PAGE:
Longevity briefs provides a short summary of novel research in biology, medicine, or biotechnology that caught the attention of our researchers in Oxford, due to its potential to improve our health, wellbeing, and longevity.
Why is this research important: The activity of our genes can be controlled by the addition or removal of molecular ‘tags’ called methyl groups. These tags are added to specific sites on the DNA molecule and generally suppress the genes they are tagging. Throughout life, these tags are added and removed. This can cause deleterious changes in gene expression, such as by ‘turning off’ important genes. Scientists think that these changes could play an important role in the ageing process – something which is backed up by evidence that species with higher rates of methylation tend to have shorter maximum lifespans.
What did the researchers do: In this preprint study, researchers used data from other studies to investigate the relationship between DNA methylation and maximum lifespan in seven species of mammal, with the shortest-lived being mice and the longest-lived being humans. Specifically, they studied the rates at which DNA was methylated in cells from the skin and from the blood. Unlike previous studies, they looked specifically at sites within the DNA at which methylation is known to correlate with the ageing process, and that were common to all species studied.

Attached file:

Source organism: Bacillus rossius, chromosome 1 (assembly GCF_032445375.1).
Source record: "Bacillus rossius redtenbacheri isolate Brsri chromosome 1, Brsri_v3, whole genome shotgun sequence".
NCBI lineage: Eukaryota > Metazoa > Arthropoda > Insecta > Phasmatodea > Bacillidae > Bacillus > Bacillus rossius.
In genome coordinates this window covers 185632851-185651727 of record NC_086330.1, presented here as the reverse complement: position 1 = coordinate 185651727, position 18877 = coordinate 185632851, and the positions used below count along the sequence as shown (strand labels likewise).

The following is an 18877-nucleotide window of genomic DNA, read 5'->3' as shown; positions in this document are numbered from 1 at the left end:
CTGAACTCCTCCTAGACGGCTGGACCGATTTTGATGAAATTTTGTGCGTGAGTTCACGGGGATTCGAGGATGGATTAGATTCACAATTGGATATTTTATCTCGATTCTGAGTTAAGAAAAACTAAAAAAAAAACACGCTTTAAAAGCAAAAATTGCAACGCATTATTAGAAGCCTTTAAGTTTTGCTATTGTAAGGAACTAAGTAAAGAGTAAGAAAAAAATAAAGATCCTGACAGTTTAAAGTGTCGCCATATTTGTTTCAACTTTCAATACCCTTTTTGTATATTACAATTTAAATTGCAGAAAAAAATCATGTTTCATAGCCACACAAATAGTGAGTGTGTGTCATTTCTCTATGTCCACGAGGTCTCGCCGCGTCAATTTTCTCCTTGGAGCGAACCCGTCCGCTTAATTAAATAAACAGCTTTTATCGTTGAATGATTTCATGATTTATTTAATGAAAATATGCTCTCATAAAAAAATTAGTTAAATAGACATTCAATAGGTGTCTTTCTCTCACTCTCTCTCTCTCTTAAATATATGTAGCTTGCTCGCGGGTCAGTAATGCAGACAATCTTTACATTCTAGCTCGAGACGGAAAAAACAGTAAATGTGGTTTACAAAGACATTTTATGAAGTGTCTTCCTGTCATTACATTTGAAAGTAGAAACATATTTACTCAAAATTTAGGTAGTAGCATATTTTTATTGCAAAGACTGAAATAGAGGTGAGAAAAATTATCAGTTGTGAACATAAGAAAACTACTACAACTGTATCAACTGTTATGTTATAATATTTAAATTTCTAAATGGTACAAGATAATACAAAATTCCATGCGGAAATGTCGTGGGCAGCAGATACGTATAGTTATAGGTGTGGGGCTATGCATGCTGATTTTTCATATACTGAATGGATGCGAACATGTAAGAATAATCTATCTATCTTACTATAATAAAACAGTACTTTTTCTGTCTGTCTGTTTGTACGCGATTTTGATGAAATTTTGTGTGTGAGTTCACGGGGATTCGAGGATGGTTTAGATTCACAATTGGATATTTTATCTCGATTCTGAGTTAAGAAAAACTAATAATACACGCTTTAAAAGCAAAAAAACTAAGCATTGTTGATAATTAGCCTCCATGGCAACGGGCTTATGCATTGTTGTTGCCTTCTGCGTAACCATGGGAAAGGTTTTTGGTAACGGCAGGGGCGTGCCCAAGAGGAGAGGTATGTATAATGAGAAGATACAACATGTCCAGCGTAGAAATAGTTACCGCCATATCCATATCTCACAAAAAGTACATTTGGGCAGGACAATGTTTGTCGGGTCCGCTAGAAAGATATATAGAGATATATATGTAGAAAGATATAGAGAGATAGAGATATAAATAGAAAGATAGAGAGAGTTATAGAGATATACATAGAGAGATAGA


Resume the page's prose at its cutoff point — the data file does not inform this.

Key takeaway(s) from this research: The researchers found that there was a consistent mathematical relationship between methylation rates and maximum lifespan, where higher rates of methylation in a species were inversely proportional to maximum lifespan. This relationship was stronger for blood cells than for skin cells. This may have been because much of the skin cell data came from bats, whose maximum lifespan is less well studied than other species.
The fact that this relationship seems to follow a strict scaling law could suggest a few things. One possibility is that methylation is a fundamental limiting factor for a species’ maximum lifespan, and so the longer-lived species are those that have evolved mechanisms for slowing it down. Another possibility is that some underlying mechanism that restricts maximum lifespan also promotes methylation, and that methylation itself is not the limiting factor.
DNA methylation rates scale with maximum lifespan across mammals https://doi.org/10.1101/2023.05.15.540689
Title image by Sangharsh Lohakare, Upslash